Quadre Curry | AADL Black Lives Matter Muralist


Quadre Curry | AADL BLM mural

Quadre Curry (b. 1997)
Instagram: @reddq.art

Following the Ann Arbor District Library's Call for Artists in 2020, AADL installed a Black Lives Matter mural on the south side of Library Lane on Friday, May 21 featuring the works of eight artists.

Below is our interview with muralist Quadre Curry.

Quadre Curry | AADL BLM muralist

Q: Tell us about yourself.
A: I was born in Detroit and did most of my schooling in the metro Atlanta area. After graduating college I moved back to Detroit to be closer to family during quarantine and further pursue my creative career. I received my Bachelors of Visual and Performing Arts from Albany State University in south Georgia. I also had the pleasure of serving as the Student Government Association president my senior year. Currently, I'm interning with Generate Comics and doing freelance graphic design work as well as painting projects like this one.

Q: What's your earliest memory of making art and your earliest memory of being affected by art?
A: I grew up in my mother's hair salon. I spent my days sitting in the waiting area observing the women who came in and left and reading magazines to occupy myself. Magazine covers are their own genre of portraiture in the modern era. This inspired me to draw people and I started bringing sheets of paper with me to practice drawing the celebrities that graced these covers. Magazines like JetEssence, and Hype Hair showcased beautiful black women and soon became a focal point and a muse for much of the work in the following years. Fast forward to my sophomore year in high school. We visited the High Museum in Atlanta while the Girl With a Pearl Earring was showing there and that was the first time I had seen such an iconic piece in real life. I was surprised by how small it was. I didn't realize one painting that small made so long ago could still have such a profound effect on me yet I was experiencing it anyway. The only thing missing—and this was always missing in my art education—was the ability to see myself and the women I looked up to in these kinds of works. Thus the purpose was created in me to make paintings like Girl With a Pearl Earring that reflected the women and men in my life who I felt deserved the same recognition. Work that will one day tour the world and reflect the beauty I see with my eyes.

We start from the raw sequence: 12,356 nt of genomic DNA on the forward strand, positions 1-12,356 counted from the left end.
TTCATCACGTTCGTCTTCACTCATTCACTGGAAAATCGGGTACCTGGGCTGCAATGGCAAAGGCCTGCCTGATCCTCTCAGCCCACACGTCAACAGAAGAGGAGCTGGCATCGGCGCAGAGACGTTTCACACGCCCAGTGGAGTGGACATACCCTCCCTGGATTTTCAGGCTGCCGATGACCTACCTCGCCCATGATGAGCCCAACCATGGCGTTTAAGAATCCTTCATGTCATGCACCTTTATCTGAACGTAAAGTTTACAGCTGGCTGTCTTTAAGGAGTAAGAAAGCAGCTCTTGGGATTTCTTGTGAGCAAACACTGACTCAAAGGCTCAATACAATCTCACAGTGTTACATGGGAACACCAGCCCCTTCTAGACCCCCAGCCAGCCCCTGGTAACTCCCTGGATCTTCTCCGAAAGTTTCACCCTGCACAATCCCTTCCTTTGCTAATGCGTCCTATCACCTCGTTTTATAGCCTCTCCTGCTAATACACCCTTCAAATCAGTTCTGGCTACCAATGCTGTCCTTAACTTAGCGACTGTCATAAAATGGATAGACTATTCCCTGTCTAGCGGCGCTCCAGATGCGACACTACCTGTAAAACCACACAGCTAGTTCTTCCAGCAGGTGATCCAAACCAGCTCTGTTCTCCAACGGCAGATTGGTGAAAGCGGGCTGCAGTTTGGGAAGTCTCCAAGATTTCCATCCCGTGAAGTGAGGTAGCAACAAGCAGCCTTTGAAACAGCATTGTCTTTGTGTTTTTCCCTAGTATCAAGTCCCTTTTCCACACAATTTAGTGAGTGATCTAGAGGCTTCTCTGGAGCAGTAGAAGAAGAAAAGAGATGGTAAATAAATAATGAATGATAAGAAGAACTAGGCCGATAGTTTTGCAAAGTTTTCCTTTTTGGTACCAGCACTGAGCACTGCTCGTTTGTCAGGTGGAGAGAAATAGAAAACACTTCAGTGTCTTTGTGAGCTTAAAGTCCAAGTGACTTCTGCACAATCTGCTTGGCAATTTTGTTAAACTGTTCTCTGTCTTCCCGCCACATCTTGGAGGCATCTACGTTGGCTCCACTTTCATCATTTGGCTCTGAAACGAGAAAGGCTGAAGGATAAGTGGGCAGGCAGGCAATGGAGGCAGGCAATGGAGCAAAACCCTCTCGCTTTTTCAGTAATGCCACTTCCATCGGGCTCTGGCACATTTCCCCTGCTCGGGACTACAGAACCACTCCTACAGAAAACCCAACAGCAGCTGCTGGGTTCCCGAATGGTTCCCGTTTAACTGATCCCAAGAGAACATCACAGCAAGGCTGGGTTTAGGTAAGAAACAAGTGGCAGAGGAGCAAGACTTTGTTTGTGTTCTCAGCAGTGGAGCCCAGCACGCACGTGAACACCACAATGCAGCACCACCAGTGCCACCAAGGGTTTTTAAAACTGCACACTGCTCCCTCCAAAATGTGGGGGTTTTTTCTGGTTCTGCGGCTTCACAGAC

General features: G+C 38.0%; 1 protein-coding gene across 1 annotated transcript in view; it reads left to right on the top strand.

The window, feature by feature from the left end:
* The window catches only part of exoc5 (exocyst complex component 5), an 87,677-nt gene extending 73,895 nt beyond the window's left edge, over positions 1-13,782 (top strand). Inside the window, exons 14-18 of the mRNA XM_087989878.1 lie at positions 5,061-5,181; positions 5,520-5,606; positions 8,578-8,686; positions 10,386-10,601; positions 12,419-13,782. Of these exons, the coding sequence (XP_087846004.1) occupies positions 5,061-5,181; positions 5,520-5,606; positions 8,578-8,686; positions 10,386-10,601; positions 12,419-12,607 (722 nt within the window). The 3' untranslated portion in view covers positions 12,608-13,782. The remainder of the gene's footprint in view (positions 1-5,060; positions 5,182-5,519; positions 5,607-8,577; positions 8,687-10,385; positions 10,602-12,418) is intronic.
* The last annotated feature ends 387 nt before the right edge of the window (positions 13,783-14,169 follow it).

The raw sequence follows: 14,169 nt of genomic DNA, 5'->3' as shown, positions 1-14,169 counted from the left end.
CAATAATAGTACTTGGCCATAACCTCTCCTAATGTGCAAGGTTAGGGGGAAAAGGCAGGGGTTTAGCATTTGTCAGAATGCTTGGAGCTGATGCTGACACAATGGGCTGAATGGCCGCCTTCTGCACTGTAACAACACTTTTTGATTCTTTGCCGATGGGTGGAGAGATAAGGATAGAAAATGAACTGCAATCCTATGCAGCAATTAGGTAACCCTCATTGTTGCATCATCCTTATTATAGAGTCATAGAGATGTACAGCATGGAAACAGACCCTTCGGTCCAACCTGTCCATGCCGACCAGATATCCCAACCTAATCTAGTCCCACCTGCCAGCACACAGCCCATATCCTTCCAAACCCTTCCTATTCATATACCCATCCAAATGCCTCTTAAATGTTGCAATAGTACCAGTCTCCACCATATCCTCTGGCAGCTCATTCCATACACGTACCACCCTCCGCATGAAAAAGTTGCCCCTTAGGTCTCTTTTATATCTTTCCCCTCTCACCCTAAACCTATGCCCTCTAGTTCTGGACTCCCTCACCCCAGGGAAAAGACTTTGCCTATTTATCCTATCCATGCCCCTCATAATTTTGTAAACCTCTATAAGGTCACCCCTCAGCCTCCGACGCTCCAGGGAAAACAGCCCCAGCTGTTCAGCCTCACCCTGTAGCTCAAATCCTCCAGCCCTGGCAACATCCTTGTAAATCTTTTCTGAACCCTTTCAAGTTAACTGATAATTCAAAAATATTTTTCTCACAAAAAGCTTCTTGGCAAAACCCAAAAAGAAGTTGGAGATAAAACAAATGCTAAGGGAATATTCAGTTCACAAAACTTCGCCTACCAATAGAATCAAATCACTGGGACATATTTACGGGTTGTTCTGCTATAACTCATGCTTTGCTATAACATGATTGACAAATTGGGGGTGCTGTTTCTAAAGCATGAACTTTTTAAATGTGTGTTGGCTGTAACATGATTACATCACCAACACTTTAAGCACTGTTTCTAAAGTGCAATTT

Q: Tell us about your mural and your art.
A: Three artists I would like to bring attention to and who have been recently inspiring my work are Kara Walker, Kehinde Wiley, and Titus Kaphar. All of these artists in one way or another use their skills in various styles/mediums to reconstruct the conversation we are having about race in this country. From Walker, I pulled a sense of urgency and boldness and tried to include it in the design of my painting. I used overt yet familiar symbols to make it clear to my viewer my piece was adding to the ongoing conversation of race in America. From Wiley and Kaphar, I have learned how to use the literal design of my work as a reconstruction. Both of their painting styles are realism but still differ in many ways. What truly makes them similar is their ability to create such juxtaposition with the traditional and the progressive. They create huge waves of impact by connecting new and old structures of power and visual perceptions. For a person of color, works like this are extremely cathartic. For once, the conversation can begin from a place of reckoning and understanding. Usually, all of our energy would be spent just trying to get there. I hope this mural accomplished the same thing.

Here are what the symbols in my piece mean. Everything in the composition is meant to further narrow/focus my message to the viewer:

  • Sky - The sky goes from a dark black night to an almost blinding white toward the middle of the composition. This symbolizes how we have to continually go through uprisings and chaos in order to get the attention of those we need to bring about change.
  • Survivors - Images of those that have passed away or fallen soldiers if you will. Sandra Bland, George Floyd, Ahmaud Arbery, Breonna Taylor, Trayvon Martin.
  • Golden Bowls - Usually, I put fruit in bowls when I paint them but this one has not because we still have no justice for Breonna Taylor and countless black women.
  • Energy - The green energy orb to the left symbolizes the growth this is to still take place in this movement.
  • Globe - To reference Africa while also reminding America that my people were trafficked all over the world.
  • Clouds - Storm clouds because the storm just still is not over.
  • The List - Names—nowhere near all—of those passed away from police brutality.
  • Tug of War - the flag is caught up in a game of tug of war to show the tension and the fighting that is still being done on the ground to bring about change.
  • White House - As a symbol for government and the system that was invented to marginalize black and brown people.

AADL Black Lives Matter muralist interviews:

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